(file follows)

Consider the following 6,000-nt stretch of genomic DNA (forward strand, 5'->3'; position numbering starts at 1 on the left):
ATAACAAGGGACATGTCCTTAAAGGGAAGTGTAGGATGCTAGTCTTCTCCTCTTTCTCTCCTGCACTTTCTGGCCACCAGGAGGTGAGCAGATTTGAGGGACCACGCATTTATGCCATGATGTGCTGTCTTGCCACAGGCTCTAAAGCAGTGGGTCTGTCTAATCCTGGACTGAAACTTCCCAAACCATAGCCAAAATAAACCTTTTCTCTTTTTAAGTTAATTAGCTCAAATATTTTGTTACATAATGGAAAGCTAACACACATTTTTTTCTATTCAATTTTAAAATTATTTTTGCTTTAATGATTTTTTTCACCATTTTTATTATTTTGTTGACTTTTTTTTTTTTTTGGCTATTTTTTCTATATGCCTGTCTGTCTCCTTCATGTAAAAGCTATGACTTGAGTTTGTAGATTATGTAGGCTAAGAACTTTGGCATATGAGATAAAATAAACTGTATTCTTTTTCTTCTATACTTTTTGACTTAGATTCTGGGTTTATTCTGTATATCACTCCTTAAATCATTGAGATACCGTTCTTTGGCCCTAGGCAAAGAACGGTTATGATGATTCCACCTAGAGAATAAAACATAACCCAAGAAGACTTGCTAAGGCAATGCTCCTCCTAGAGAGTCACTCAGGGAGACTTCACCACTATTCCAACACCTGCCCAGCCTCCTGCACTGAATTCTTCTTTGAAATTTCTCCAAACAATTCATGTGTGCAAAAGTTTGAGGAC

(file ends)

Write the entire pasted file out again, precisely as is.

Consider the following 6,000-nt stretch of genomic DNA (forward strand, 5'->3'; position numbering starts at 1 on the left):
ATAACAAGGGACATGTCCTTAAAGGGAAGTGTAGGATGCTAGTCTTCTCCTCTTTCTCTCCTGCACTTTCTGGCCACCAGGAGGTGAGCAGATTTGAGGGACCACGCATTTATGCCATGATGTGCTGTCTTGCCACAGGCTCTAAAGCAGTGGGTCTGTCTAATCCTGGACTGAAACTTCCCAAACCATAGCCAAAATAAACCTTTTCTCTTTTTAAGTTAATTAGCTCAAATATTTTGTTACATAATGGAAAGCTAACACACATTTTTTTCTATTCAATTTTAAAATTATTTTTGCTTTAATGATTTTTTTCACCATTTTTATTATTTTGTTGACTTTTTTTTTTTTTTGGCTATTTTTTCTATATGCCTGTCTGTCTCCTTCATGTAAAAGCTATGACTTGAGTTTGTAGATTATGTAGGCTAAGAACTTTGGCATATGAGATAAAATAAACTGTATTCTTTTTCTTCTATACTTTTTGACTTAGATTCTGGGTTTATTCTGTATATCACTCCTTAAATCATTGAGATACCGTTCTTTGGCCCTAGGCAAAGAACGGTTATGATGATTCCACCTAGAGAATAAAACATAACCCAAGAAGACTTGCTAAGGCAATGCTCCTCCTAGAGAGTCACTCAGGGAGACTTCACCACTATTCCAACACCTGCCCAGCCTCCTGCACTGAATTCTTCTTTGAAATTTCTCCAAACAATTCATGTGTGCAAAAGTTTGAGGAC